Morris Wolfe - Essays, New & Selected

DR. FABRIKANT'S SOLUTION (continued)

atrick Kenniff told the media there was nothing the university could have done to prevent what happened. Seventeen days after the shootings, he fired Fabrikant: “Events before, on, and subsequent to August 24,1992,” he wrote, “demonstrate clearly that you constitute an immediate and continuing threat to this university, its faculty, staff and students ... . Furthermore,” Kenniff added sensibly, if unhelpfully, “you are no longer accomplishing your duties as a faculty member.”

The Link , a student paper, didn’t buy the university’s — and the media’s — portrayal of Fabrikant “as yet another isolated case of a madman on a murderous rampage.” “The perpetrator of the August 24 killings,” wrote Heidi Modro, “didn’t live in a social vacuum. Many people saw what was happening and didn’t react, hoping that the problem would simply go away. But it didn’t ... . What we need right now is not a bunch of Health Service employees roving the hallways asking us how we ‘feel.’ We need answers.”

There were attempts in several quarters to supply them. A team from the Montreal Gazette burrowed into Fabrikant’s background in the Soviet Union. They found — as Tom Sankar or Sam Osman would have if they’d gone looking — that Fabrikant’s academic credentials were substantially as he’d stated them. The arresting discovery was that he’d emigrated not as a political dissident but because he’d been fired from a succession of posts for his threatening and disruptive behaviour.

Then, searching out contrary angles for a special issue on Canadian universities, Maclean’s magazine investigated Fabrikant’s charges that Tom Sankar and Srikanta Swamy had made no contribution to numerous papers on which they were listed as co-authors. The magazine interviewed deans of engineering at other universities about the productivity of professors of engineering who become administrators. It declined sharply, they all reported. McGill’s dean told Maclean’s he now produced one or two new papers a year. The same was true of Harvard’s dean. By contrast, Swamy’s production had doubled from seven papers a year to fourteen or fifteen when he became dean. He’d produced twenty-six papers in 1982 alone.

Carl Goldman, a civil engineering professor at Concordia, was also quoted in Maclean’s and was outspoken in his criticism of his faculty colleagues. “Professors have become entrepreneurs of a sort,” he said. “They go to the government to get money for research, hire juniors to do the work and then put their names down on the papers. It is a practice that has corrupted the entire educational system across Canada, but Concordia engineering is probably the worst example you can find.”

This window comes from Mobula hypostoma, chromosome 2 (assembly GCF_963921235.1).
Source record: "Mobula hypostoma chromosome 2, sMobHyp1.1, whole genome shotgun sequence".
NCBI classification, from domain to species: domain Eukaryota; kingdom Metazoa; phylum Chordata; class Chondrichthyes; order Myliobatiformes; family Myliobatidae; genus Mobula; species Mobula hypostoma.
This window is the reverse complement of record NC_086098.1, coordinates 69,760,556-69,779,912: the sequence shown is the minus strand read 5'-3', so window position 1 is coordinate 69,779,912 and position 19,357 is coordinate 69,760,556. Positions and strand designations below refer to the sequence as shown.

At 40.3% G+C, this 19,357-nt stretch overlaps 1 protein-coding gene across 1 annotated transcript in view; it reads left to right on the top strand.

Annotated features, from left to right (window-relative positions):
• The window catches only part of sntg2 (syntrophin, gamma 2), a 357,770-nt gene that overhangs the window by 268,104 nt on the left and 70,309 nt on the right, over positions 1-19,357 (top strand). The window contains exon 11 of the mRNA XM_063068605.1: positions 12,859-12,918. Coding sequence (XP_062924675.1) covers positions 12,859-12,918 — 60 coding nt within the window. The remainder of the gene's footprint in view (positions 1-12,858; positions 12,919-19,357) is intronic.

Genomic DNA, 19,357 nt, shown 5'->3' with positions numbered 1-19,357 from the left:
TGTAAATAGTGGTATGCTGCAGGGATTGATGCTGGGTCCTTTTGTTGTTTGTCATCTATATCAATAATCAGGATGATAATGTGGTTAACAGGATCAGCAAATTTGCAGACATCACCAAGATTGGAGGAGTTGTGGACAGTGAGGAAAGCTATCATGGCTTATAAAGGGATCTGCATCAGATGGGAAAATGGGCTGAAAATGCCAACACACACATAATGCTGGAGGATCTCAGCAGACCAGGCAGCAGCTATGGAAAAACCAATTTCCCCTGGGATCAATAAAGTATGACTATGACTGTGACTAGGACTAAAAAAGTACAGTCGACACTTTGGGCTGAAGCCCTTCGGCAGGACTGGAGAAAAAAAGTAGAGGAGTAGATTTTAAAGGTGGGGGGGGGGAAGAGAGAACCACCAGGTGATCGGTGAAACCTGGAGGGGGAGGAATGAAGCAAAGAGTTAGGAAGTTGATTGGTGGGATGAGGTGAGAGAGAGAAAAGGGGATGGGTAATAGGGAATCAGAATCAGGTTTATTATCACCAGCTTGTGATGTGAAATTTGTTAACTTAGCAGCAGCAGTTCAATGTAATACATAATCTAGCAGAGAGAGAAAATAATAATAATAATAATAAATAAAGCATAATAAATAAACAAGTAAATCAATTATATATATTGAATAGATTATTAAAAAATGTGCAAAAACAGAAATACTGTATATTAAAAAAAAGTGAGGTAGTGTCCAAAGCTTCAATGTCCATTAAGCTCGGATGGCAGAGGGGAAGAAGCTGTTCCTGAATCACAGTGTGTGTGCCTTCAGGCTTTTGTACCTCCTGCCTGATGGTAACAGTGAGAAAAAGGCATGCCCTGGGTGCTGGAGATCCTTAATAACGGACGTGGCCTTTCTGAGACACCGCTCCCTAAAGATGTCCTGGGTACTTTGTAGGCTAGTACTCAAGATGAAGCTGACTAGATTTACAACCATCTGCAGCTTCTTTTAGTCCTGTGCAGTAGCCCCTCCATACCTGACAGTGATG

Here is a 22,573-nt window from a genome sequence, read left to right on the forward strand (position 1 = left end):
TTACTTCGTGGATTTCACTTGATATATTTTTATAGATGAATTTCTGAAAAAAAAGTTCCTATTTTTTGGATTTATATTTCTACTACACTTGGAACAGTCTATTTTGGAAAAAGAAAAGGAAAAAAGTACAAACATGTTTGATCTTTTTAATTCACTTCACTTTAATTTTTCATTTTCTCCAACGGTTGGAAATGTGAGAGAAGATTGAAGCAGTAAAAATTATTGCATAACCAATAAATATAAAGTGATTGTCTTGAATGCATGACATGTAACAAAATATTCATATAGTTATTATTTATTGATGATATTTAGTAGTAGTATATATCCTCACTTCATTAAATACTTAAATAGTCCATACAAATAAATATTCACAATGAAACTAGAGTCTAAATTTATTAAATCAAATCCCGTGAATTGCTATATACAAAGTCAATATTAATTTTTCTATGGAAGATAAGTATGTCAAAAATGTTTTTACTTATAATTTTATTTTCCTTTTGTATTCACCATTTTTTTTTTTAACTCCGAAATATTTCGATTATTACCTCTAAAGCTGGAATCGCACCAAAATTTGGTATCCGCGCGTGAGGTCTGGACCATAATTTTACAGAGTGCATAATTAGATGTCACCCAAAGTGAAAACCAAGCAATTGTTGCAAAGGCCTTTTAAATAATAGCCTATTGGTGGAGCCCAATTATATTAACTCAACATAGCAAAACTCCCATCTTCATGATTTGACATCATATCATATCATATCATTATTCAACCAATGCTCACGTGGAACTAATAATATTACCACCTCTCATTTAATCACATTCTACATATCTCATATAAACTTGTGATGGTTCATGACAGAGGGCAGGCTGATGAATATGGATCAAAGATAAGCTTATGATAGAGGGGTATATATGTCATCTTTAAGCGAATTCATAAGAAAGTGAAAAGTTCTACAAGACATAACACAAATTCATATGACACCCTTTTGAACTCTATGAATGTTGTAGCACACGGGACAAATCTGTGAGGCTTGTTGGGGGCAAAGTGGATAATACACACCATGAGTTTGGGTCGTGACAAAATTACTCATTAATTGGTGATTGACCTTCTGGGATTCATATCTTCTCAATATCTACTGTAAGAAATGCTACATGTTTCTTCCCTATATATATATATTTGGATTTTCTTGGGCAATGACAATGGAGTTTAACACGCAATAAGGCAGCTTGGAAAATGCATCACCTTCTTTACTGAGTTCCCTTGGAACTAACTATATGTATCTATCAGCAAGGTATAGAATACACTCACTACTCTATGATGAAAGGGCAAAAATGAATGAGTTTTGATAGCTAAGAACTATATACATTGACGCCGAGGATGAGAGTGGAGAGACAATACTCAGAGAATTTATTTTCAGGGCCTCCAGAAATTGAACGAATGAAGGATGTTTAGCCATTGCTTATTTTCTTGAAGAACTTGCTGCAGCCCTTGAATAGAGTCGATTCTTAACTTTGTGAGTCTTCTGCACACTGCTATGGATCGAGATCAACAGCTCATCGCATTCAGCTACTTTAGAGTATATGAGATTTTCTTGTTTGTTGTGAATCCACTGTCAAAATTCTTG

Meanwhile, Concordia’s Board of Governors had initiated two independent inquiries: one under John Cowan, former vice-rector of the University of Ottawa, into the employment history of Valery Fabrikant; the other, under Harry Arthurs, former president of York University, into academic and scientific integrity at Concordia. The board seemed determined to make changes. In the spring of 1994, following a lengthy and contentious review of her appointment, the board voted not to reappoint Sheinin to a second term as vice-rector academic. Though she brought a fierce commitment to academic excellence and integrity to Concordia, there’s no doubt that she made serious mistakes, the board concluded. Soon after, the board removed Patrick Kenniff as rector, saying they’d lost confidence in his ability to lead. (He was given a lump-sum severance payment of $400,000 and a year’s salary — $180,000.) Not long before Kenniff’s removal, I’d seen him on the Canada AM television programme, promoting gun control. If Canada had had better gun control laws, he implied, the events of August 24, 1992, would never have happened. (Appropriately, Concordia’s new rector, Frederick Lowy, is a psychiatrist.)

It’s possible, as Kenniff and others at Concordia like to suggest, that Fabrikant’s murder spree was inevitable, and that had the university attempted to deal with him sooner, he would simply have pulled the trigger sooner. But, as the two independent inquiry reports make clear, there’s more than enough blame to go around. The Cowan Report describes a senior administration riddled with dissension and confusion. A cartoon published at the time the report came out refers to the university as Discordia U.

Dr. Fabrikant's Solution, continued > 


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